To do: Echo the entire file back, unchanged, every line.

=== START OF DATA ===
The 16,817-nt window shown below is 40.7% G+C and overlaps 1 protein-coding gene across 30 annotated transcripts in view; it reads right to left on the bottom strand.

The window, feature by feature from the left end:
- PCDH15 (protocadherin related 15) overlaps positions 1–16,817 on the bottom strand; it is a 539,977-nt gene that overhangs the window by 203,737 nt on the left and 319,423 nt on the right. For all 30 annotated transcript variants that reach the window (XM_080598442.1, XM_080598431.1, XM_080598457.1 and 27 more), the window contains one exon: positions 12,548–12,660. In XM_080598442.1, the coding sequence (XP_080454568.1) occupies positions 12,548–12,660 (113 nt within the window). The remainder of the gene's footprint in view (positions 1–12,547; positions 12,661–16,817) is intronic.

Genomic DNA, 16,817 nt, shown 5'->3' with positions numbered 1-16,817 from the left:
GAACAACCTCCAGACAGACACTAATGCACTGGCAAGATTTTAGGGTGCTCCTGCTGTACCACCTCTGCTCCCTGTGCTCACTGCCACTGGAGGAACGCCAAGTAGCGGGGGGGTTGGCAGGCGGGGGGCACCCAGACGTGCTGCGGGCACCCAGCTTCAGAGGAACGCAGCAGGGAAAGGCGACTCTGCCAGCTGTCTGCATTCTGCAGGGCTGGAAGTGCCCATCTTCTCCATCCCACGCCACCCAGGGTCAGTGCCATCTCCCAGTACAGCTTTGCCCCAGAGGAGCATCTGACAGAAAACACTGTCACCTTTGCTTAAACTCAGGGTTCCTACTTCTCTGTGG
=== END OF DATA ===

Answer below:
The 16,817-nt window shown below is 40.7% G+C and overlaps 1 protein-coding gene across 30 annotated transcripts in view; it reads right to left on the bottom strand.

The window, feature by feature from the left end:
- PCDH15 (protocadherin related 15) overlaps positions 1–16,817 on the bottom strand; it is a 539,977-nt gene that overhangs the window by 203,737 nt on the left and 319,423 nt on the right. For all 30 annotated transcript variants that reach the window (XM_080598442.1, XM_080598431.1, XM_080598457.1 and 27 more), the window contains one exon: positions 12,548–12,660. In XM_080598442.1, the coding sequence (XP_080454568.1) occupies positions 12,548–12,660 (113 nt within the window). The remainder of the gene's footprint in view (positions 1–12,547; positions 12,661–16,817) is intronic.

Genomic DNA, 16,817 nt, shown 5'->3' with positions numbered 1-16,817 from the left:
GAACAACCTCCAGACAGACACTAATGCACTGGCAAGATTTTAGGGTGCTCCTGCTGTACCACCTCTGCTCCCTGTGCTCACTGCCACTGGAGGAACGCCAAGTAGCGGGGGGGTTGGCAGGCGGGGGGCACCCAGACGTGCTGCGGGCACCCAGCTTCAGAGGAACGCAGCAGGGAAAGGCGACTCTGCCAGCTGTCTGCATTCTGCAGGGCTGGAAGTGCCCATCTTCTCCATCCCACGCCACCCAGGGTCAGTGCCATCTCCCAGTACAGCTTTGCCCCAGAGGAGCATCTGACAGAAAACACTGTCACCTTTGCTTAAACTCAGGGTTCCTACTTCTCTGTGG